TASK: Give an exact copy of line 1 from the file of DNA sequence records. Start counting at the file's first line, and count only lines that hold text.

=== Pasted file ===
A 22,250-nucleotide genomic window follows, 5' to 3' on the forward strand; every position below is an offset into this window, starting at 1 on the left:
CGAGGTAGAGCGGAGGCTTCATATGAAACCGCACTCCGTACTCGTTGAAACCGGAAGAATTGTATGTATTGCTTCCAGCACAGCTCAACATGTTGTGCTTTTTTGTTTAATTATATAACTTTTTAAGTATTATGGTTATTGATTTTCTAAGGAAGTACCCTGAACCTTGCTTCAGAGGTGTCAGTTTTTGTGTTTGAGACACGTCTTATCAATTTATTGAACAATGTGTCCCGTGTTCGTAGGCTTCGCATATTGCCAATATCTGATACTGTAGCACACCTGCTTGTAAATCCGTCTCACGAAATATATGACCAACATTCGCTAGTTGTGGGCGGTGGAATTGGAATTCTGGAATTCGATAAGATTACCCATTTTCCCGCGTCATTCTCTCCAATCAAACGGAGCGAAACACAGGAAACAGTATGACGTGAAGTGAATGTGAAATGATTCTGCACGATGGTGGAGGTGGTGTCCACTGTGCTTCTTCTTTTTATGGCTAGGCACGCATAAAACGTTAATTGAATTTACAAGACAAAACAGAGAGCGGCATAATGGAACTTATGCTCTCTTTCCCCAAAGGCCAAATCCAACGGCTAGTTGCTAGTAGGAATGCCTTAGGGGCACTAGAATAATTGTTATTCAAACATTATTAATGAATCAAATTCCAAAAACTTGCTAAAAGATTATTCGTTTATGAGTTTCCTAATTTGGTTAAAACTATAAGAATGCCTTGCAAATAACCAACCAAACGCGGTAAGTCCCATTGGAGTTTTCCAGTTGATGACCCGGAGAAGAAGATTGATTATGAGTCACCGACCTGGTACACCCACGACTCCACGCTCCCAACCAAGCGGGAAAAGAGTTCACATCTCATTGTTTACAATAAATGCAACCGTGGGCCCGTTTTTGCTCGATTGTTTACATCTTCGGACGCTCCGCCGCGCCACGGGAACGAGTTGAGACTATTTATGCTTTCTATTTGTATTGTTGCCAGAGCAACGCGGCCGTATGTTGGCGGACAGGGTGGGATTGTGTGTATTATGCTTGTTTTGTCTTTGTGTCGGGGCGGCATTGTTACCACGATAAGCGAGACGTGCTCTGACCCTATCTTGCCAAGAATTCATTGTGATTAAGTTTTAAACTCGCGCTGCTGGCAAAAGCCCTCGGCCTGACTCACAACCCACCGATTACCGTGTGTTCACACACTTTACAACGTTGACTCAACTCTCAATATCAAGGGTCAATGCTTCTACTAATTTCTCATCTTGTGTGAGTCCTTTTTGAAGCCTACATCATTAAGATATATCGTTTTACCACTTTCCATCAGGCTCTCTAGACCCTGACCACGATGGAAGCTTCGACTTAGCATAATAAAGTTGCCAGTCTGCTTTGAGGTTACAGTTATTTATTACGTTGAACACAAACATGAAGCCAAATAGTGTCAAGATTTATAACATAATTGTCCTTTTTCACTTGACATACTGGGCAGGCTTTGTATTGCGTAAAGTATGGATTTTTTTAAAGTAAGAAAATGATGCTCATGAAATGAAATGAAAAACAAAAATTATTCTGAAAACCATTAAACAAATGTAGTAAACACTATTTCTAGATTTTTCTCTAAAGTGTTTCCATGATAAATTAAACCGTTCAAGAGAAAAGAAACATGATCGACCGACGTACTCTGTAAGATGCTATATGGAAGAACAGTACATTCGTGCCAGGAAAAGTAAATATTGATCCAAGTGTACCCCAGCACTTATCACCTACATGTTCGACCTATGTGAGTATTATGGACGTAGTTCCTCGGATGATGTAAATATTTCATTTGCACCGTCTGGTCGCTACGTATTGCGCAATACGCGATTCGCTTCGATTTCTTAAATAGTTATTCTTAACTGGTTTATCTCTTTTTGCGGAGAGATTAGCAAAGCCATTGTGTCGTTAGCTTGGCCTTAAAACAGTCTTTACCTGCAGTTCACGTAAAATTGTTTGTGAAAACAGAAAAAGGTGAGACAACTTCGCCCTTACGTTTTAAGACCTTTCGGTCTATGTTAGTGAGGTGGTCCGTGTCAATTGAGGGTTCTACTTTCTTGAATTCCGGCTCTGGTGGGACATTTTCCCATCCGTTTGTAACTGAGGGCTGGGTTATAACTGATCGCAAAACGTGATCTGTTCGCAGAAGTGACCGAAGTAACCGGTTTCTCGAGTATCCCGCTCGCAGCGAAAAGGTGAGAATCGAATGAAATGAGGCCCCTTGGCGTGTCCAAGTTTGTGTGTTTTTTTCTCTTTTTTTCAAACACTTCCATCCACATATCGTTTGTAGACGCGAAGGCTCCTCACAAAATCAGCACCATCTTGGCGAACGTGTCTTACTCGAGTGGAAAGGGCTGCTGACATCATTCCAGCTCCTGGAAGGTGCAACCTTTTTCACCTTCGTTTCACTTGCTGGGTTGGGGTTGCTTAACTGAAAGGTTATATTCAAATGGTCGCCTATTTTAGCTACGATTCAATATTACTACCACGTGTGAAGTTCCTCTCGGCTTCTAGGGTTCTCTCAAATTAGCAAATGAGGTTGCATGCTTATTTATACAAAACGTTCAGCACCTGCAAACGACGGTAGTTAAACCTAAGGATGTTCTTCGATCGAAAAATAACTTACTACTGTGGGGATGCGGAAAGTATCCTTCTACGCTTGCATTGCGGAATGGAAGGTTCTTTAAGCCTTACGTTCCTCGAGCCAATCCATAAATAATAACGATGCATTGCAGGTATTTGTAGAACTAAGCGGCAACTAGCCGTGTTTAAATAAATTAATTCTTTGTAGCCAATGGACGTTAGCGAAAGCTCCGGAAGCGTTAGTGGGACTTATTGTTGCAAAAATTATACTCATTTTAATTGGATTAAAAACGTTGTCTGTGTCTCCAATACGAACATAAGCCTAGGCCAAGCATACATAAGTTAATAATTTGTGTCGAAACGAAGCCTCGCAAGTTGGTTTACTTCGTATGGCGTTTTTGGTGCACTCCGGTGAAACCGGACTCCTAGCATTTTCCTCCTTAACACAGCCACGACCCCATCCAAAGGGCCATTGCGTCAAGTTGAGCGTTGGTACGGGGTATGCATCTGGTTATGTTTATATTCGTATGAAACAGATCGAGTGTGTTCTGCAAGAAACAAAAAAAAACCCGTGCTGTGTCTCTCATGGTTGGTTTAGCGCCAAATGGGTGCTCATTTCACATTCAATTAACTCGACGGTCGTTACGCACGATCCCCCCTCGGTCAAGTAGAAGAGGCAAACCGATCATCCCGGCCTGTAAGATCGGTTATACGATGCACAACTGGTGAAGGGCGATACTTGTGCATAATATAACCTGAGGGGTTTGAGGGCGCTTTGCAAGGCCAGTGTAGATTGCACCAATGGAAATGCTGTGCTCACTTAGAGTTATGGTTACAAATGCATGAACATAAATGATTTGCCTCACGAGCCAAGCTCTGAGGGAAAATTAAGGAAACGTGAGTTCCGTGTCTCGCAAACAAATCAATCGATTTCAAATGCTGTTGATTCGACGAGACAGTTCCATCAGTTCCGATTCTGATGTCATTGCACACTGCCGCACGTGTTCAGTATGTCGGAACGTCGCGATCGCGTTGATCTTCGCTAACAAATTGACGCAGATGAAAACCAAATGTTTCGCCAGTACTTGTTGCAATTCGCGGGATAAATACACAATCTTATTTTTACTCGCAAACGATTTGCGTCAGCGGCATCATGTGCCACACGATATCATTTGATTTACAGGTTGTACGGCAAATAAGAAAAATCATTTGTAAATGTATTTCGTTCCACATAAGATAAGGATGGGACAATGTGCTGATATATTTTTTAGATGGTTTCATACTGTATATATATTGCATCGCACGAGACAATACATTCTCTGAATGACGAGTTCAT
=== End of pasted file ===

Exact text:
A 22,250-nucleotide genomic window follows, 5' to 3' on the forward strand; every position below is an offset into this window, starting at 1 on the left: